Moon has much more water than previously thought

Moon has much more water than previously thought

Moon has much more water than previously thought

The moon has much more water than was believed in the past. Most of the water is underground, in molecular form and actually came from the earth more than 4 billion years ago.

Earth’s only natural satellite was believed to be bone-dry before India's Chandrayaan-1 stunned the world when one of its on-board instruments found the “elixir of life” on an otherwise barren and craggy land 3.8 lakh km from the earth. The water was not like what is seen on earth, but a thin film of molecules known as hydroxyl.

Analysing data collected by the same instrument, the Moon Minerology Mapper (M3), a team of US scientists have now found large quantities of underground water in the same hydroxyl form. “It came from earth about 4.6 billion years ago, when the moon was formed,” team leader Rachel Klima from Johns Hopkins University told Deccan Herald.

The most accepted theory about the moon's formation says it was formed due to a giant impact between a Mars-sized object with the earth. The collision released a large quantity of materials into orbit, which then accreted to form the moon. Water was among those materials. “Many assumed that volatile elements and water would be vaporised and lost into space during the formation.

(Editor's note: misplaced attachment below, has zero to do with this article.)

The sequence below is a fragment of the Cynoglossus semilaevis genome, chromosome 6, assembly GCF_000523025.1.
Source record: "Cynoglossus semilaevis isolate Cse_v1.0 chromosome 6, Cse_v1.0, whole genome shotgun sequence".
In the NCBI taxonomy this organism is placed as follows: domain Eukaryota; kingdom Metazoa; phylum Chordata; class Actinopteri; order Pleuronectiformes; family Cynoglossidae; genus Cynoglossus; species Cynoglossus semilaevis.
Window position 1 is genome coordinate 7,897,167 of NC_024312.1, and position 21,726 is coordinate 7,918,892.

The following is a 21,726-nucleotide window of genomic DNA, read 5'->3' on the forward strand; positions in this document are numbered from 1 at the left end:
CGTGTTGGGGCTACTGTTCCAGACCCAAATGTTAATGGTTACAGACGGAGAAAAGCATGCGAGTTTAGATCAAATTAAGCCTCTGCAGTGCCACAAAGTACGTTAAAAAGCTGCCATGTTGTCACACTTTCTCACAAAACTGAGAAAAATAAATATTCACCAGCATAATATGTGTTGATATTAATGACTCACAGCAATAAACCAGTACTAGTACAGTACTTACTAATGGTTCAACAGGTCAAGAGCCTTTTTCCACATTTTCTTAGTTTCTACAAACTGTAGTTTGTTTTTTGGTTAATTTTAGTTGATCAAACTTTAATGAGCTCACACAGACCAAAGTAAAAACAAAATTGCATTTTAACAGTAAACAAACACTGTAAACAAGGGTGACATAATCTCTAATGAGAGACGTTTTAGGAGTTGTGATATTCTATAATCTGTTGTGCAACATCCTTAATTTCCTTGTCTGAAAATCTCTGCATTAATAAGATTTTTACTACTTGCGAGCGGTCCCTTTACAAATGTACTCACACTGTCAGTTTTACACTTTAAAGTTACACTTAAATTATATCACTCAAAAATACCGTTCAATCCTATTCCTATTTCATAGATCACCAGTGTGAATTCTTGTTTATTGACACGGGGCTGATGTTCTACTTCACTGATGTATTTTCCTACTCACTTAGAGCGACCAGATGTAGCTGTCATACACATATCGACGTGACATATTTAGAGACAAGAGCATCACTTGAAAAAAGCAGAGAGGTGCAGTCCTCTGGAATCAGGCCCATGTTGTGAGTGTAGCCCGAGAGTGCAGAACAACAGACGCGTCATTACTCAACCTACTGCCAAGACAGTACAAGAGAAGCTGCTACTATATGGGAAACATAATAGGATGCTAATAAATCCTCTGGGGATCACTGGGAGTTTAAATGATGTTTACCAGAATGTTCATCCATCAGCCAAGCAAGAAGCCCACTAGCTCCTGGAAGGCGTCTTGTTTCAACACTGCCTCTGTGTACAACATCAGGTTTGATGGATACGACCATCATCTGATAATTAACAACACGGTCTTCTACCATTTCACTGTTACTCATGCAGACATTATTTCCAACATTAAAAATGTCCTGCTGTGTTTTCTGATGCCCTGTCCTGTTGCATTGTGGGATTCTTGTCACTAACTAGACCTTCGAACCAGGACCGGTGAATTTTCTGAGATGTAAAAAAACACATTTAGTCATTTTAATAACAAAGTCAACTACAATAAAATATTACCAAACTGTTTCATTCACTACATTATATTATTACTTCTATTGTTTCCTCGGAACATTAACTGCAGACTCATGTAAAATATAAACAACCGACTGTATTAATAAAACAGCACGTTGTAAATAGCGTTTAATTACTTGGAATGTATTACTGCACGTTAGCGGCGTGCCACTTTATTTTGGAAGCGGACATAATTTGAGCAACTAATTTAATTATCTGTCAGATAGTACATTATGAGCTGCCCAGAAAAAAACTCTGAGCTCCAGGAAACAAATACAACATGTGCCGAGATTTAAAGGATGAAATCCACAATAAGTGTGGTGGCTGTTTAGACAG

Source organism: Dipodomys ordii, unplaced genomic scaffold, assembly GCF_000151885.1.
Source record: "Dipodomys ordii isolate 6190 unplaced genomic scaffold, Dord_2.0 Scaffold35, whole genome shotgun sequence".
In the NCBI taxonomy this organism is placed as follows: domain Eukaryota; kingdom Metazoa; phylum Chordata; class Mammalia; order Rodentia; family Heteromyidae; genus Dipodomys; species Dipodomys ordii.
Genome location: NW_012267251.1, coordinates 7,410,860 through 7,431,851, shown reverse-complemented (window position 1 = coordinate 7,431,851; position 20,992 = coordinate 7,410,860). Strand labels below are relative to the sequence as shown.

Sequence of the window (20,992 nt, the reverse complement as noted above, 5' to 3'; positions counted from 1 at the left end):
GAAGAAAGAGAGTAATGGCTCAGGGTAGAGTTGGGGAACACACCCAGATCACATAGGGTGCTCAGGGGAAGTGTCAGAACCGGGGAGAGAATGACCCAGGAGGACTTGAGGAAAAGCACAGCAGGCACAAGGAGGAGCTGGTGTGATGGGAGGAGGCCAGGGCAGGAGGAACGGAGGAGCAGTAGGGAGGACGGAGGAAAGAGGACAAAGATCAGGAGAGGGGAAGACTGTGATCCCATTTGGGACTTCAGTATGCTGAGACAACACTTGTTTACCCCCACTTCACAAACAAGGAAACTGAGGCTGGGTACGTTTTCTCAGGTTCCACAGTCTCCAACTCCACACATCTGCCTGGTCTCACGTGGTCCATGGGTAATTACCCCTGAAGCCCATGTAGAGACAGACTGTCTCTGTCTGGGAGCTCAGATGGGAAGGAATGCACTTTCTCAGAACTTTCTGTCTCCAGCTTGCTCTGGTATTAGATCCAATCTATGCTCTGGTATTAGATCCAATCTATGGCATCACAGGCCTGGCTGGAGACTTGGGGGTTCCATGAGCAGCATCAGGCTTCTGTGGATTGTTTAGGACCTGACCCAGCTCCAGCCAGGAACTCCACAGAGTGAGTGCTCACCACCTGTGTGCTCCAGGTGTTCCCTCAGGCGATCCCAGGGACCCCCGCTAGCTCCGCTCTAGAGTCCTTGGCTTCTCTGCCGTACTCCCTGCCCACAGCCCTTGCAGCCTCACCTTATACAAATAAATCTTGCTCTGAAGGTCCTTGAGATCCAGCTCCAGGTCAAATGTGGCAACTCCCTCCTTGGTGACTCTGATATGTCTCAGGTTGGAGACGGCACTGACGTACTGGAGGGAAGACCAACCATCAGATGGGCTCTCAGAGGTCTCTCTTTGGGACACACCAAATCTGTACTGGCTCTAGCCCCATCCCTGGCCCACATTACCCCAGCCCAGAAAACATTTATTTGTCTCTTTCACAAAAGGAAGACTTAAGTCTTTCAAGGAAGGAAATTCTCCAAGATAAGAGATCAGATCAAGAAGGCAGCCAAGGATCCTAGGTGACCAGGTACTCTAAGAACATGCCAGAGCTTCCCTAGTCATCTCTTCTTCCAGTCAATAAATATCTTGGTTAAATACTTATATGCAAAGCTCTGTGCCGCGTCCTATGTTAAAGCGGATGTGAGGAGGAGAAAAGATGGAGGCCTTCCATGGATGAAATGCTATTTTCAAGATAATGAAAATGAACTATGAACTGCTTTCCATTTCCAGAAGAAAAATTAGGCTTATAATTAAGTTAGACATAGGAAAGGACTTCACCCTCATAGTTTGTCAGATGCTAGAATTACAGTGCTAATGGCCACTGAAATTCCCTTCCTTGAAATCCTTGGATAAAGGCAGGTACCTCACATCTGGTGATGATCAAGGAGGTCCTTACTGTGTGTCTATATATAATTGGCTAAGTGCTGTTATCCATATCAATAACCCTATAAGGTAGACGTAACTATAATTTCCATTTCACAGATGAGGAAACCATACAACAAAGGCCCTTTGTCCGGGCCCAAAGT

However, our data, as well as that obtained by researchers studying the samples returned by the Apollo missions, suggest that a lot of this original water was not lost, and that it instead was incorporated into the early moon,” said Klima. The findings were published in a recent issue of Nature Geoscience.

The discovery represents a new contribution to the rapidly-changing understanding of lunar water. The molecular water or hydroxyl is bonded to the rocks and is likely to be as old as the moon.

About five years ago, new laboratory techniques revealed that the interior of the moon was not as dry as was previously thought. Around the same time, data from orbital spacecraft like Chandrayaan detected hydroxyl films on the lunar surface, which is thought to be a thin layer formed from solar winds hitting the lunar surface.

“This surficial water unfortunately did not give us any information about the underground water that exists deeper within the lunar crust and mantle,” said co-author Justin Hagerty of the US Geological Survey. Lunar water has a volcanic past, because of which it may have evaporated from most of the sites.

“But at the Bullialdus crater and other places on the moon, some of the magmas that rose towards the surface got stuck in the lower crust, trapping the water within them as they cooled,” said Klima.